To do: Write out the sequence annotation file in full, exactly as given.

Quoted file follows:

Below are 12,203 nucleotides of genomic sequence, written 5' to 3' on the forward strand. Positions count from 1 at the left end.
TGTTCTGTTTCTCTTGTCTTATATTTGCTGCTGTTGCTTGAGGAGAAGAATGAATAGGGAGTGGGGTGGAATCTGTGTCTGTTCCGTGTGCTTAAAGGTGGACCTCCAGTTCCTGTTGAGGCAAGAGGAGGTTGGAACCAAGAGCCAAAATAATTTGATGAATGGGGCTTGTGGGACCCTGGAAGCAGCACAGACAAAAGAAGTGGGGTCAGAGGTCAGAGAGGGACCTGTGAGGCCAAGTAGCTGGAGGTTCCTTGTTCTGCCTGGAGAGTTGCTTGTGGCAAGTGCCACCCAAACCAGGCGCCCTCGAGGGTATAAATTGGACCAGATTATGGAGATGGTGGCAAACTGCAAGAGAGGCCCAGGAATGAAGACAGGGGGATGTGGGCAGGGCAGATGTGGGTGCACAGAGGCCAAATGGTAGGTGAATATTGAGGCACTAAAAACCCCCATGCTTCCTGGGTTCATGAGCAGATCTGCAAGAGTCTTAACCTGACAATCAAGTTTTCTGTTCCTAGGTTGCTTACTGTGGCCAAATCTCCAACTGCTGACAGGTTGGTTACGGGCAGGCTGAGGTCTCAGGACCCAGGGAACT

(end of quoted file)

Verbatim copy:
Below are 12,203 nucleotides of genomic sequence, written 5' to 3' on the forward strand. Positions count from 1 at the left end.
TGTTCTGTTTCTCTTGTCTTATATTTGCTGCTGTTGCTTGAGGAGAAGAATGAATAGGGAGTGGGGTGGAATCTGTGTCTGTTCCGTGTGCTTAAAGGTGGACCTCCAGTTCCTGTTGAGGCAAGAGGAGGTTGGAACCAAGAGCCAAAATAATTTGATGAATGGGGCTTGTGGGACCCTGGAAGCAGCACAGACAAAAGAAGTGGGGTCAGAGGTCAGAGAGGGACCTGTGAGGCCAAGTAGCTGGAGGTTCCTTGTTCTGCCTGGAGAGTTGCTTGTGGCAAGTGCCACCCAAACCAGGCGCCCTCGAGGGTATAAATTGGACCAGATTATGGAGATGGTGGCAAACTGCAAGAGAGGCCCAGGAATGAAGACAGGGGGATGTGGGCAGGGCAGATGTGGGTGCACAGAGGCCAAATGGTAGGTGAATATTGAGGCACTAAAAACCCCCATGCTTCCTGGGTTCATGAGCAGATCTGCAAGAGTCTTAACCTGACAATCAAGTTTTCTGTTCCTAGGTTGCTTACTGTGGCCAAATCTCCAACTGCTGACAGGTTGGTTACGGGCAGGCTGAGGTCTCAGGACCCAGGGAACT